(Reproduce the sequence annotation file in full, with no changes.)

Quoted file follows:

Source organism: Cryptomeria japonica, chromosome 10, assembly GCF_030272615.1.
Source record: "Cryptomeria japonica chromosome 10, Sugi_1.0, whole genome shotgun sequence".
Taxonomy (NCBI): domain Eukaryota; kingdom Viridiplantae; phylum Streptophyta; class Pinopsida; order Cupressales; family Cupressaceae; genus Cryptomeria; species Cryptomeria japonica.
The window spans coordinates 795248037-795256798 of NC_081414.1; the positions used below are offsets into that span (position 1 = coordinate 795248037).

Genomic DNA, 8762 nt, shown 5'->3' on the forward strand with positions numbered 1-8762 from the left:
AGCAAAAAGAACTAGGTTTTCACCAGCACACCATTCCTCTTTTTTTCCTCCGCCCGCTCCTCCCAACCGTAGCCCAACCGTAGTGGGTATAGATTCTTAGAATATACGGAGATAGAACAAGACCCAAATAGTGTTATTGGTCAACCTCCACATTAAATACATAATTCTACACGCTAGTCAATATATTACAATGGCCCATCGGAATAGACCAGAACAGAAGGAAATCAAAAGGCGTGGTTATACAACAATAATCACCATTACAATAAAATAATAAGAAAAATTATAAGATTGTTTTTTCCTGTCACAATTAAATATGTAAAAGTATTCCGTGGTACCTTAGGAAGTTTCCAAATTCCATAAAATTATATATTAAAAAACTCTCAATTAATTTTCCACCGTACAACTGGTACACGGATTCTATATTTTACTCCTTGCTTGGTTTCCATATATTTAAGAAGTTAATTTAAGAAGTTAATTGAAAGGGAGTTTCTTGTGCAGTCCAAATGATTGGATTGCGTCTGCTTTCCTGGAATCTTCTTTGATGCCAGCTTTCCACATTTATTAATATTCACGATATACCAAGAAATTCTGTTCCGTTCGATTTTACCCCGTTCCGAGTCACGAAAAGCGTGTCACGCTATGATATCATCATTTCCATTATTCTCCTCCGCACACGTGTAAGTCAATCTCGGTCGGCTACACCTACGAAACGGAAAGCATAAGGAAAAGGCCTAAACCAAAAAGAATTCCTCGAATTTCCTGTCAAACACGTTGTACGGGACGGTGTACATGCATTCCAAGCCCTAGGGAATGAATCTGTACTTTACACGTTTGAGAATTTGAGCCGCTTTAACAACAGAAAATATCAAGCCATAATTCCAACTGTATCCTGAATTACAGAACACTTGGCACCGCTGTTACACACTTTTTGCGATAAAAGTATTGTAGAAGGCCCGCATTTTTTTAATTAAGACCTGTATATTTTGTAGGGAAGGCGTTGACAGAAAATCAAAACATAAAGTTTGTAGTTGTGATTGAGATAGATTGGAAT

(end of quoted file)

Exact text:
Source organism: Cryptomeria japonica, chromosome 10, assembly GCF_030272615.1.
Source record: "Cryptomeria japonica chromosome 10, Sugi_1.0, whole genome shotgun sequence".
Taxonomy (NCBI): domain Eukaryota; kingdom Viridiplantae; phylum Streptophyta; class Pinopsida; order Cupressales; family Cupressaceae; genus Cryptomeria; species Cryptomeria japonica.
The window spans coordinates 795248037-795256798 of NC_081414.1; the positions used below are offsets into that span (position 1 = coordinate 795248037).

Genomic DNA, 8762 nt, shown 5'->3' on the forward strand with positions numbered 1-8762 from the left:
AGCAAAAAGAACTAGGTTTTCACCAGCACACCATTCCTCTTTTTTTCCTCCGCCCGCTCCTCCCAACCGTAGCCCAACCGTAGTGGGTATAGATTCTTAGAATATACGGAGATAGAACAAGACCCAAATAGTGTTATTGGTCAACCTCCACATTAAATACATAATTCTACACGCTAGTCAATATATTACAATGGCCCATCGGAATAGACCAGAACAGAAGGAAATCAAAAGGCGTGGTTATACAACAATAATCACCATTACAATAAAATAATAAGAAAAATTATAAGATTGTTTTTTCCTGTCACAATTAAATATGTAAAAGTATTCCGTGGTACCTTAGGAAGTTTCCAAATTCCATAAAATTATATATTAAAAAACTCTCAATTAATTTTCCACCGTACAACTGGTACACGGATTCTATATTTTACTCCTTGCTTGGTTTCCATATATTTAAGAAGTTAATTTAAGAAGTTAATTGAAAGGGAGTTTCTTGTGCAGTCCAAATGATTGGATTGCGTCTGCTTTCCTGGAATCTTCTTTGATGCCAGCTTTCCACATTTATTAATATTCACGATATACCAAGAAATTCTGTTCCGTTCGATTTTACCCCGTTCCGAGTCACGAAAAGCGTGTCACGCTATGATATCATCATTTCCATTATTCTCCTCCGCACACGTGTAAGTCAATCTCGGTCGGCTACACCTACGAAACGGAAAGCATAAGGAAAAGGCCTAAACCAAAAAGAATTCCTCGAATTTCCTGTCAAACACGTTGTACGGGACGGTGTACATGCATTCCAAGCCCTAGGGAATGAATCTGTACTTTACACGTTTGAGAATTTGAGCCGCTTTAACAACAGAAAATATCAAGCCATAATTCCAACTGTATCCTGAATTACAGAACACTTGGCACCGCTGTTACACACTTTTTGCGATAAAAGTATTGTAGAAGGCCCGCATTTTTTTAATTAAGACCTGTATATTTTGTAGGGAAGGCGTTGACAGAAAATCAAAACATAAAGTTTGTAGTTGTGATTGAGATAGATTGGAAT